During the press conference, the companies demonstrated the Palm experience now brought to life on Windows Mobile. The audience saw a sampling of Palm's award-winning hardware design integrated thoughtfully with a rich Palm software suite, including the ability to:
  • Contact someone quickly from the Today Screen and choose between home, office or mobile numbers, or select email or SMS. With only two letters entered, a customer can find a record from among thousands of contacts;
  • Reach people most often called via photo speed dials visible as a band of images on the Today Screen;
  • Decline a call with a friendly SMS, signaling "In a meeting" or "Talking with the boss" instead of simply ignoring the call; and
  • Rewind, delete or fast-forward through work or cell phone voicemail with familiar and consistent on-screen icons.
About Palm, Inc.

Palm, Inc., a leader in mobile computing, strives to put the power of computing in people's hands so they can access and share their most important information. The company's products for consumers, mobile professionals and businesses include Palm. handheld computers, Palm Treo smartphones, Palm LifeDrive mobile managers, as well as software, services and accessories.

Palm products are sold through select Internet, retail, reseller and wireless operator channels throughout the world, and at Palm Retail Stores and Palm online stores (

More information about Palm, Inc. is available at

About Microsoft

Founded in 1975, Microsoft (Nasdaq "MSFT") is the worldwide leader in software, services and solutions that help people and businesses realize their potential.

About Verizon Wireless

Verizon Wireless owns and operates the nation's most reliable wireless network, serving 47.4 million voice and data customers. Headquartered in Bedminster, NJ, Verizon Wireless is a joint venture of Verizon Communications (NYSE:VZ) and Vodafone (NYSE and LSE: VOD). Find more information on the Web at To preview and request broadcast-quality video footage and high-resolution stills of Verizon Wireless operations, log on to the Verizon Wireless Multimedia Library at


) 2005 Palm, Inc. All rights reserved. || PluggedIn Web Site

What do you think about this?

Monday, September 26, 2005

Mobile phone virii now attack the desktop

Symbian users already know and loath them-virii for Series 60. Up to now, the damage they caused was limited(a few MMS and data loss AFAIK), the desktop PC was not affected. I actually saw Commwarior in action(asleep on a Nokia), but didn't have an MMC card to "capture" it and offer it here for people who are interested! However, this has now changed with Sybos/Cardtrap.A acording to ITworld.
This trojan horse is a pack of different virii that spread themselves around to other Symbian devices. However, the main danger is that it installs onto memory cards and then attempts to attack PC's where the memory card is mounted(launches a worm).
Well, my defence is simple. I keep Bluetooth on my SX1 off or at least in invisible mode and I dont acceopt and files beamed ovwer to me in an unmotivied fashion. People owning a Treo or other PalmOS smartphone can however sleep in peace-we still dont have a real PalmOS virus!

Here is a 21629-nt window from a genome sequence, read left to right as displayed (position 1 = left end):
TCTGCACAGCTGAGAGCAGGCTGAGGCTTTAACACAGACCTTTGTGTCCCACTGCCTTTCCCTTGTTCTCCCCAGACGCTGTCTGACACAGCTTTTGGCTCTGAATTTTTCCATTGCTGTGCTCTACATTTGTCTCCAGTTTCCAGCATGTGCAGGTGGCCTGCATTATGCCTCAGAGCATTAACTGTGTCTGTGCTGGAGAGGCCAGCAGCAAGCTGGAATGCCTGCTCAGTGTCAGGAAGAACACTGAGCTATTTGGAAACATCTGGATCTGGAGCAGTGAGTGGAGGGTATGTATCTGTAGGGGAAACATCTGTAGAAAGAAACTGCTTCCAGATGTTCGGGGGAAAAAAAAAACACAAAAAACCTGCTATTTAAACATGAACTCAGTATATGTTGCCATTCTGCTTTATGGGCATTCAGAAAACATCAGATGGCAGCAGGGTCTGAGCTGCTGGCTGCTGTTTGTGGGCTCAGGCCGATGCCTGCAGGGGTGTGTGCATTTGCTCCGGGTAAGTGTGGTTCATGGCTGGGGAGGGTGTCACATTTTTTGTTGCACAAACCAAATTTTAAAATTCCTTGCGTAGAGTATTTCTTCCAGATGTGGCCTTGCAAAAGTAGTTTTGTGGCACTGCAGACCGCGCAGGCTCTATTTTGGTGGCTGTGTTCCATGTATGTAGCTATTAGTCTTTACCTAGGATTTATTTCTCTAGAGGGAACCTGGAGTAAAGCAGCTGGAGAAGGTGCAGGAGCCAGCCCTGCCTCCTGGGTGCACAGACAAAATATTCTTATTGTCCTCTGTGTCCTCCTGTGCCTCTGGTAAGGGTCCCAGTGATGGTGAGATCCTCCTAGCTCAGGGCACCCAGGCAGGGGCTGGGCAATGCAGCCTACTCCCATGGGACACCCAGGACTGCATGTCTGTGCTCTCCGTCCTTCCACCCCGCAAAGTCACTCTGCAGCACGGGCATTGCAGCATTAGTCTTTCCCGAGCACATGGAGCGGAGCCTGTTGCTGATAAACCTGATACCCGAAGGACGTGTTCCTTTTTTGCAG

Did you ever see one of these things in action? Do you have a copy to share?

Sunday, September 25, 2005

New summary on

It's Sunday again and the new article is available. Just take a look at!

Friday, September 23, 2005

The Treo 700w-why I beleive that it will have a hard time

Engadget just announced the first real images of a Treo 700w. Immediately, PalmOS users fired off rants about how this would kill our OS.

Anyways, lets stop bickering for a moment. Lets recapitulate what made the Treo family big-the simplicity of use and the OS. Treos were the only boxen that ran Palm OS and were readily available! Thus, almost all PalmOS users wanting a smart phone went for the Treo. Eventually, a cult began to develop similar to what we currently see over at the ipods.

Now compare that to the WinMobile section. WinMobile phones are available in a variety of styles and sizes, running different versions of WinCE and covering an extreme range of prices(from HTC magician to whatever). The HTC retails for 50€ oer in Europe-and has better specs than the Treo. It is sturdily built(I had one in my hand recently). The Treo 700w will cost at least 400€-and I am sure that HTC already has the contracts with carriers to keep them aboard...

Palm always got away with quality issues as they were the only PalmOS stuff maker and since platform switching is extremely expensive due to all the registered software. But-switching from one PocketPC to another is easy. So, a dissatisfied user simply discards the device, but can keep all the infrastructure.
Overall, I beleive that Palm will have a hard time beeing succesful with the 700w using its old strategies due to fierce competition. Ther main danger I see is that Palm may loose a lot of money on their Windows expedition-money better invested into the PalmOS line!

What do you think?

Treo 700w!!!

Well, the name was a little off, but it turns out that the new Windows Mobile Treo is indeed real. Engadget has pictures and some insight on its capabilities.

Will this be the end of Palm? I dont think so. I have heard there may be a Palm OS version of this device with slighty better hardware. Save the best hardware for the best OS, way to go Palm.

Wednesday, September 21, 2005

High color resolution screens-what the Windows Mobile team has to say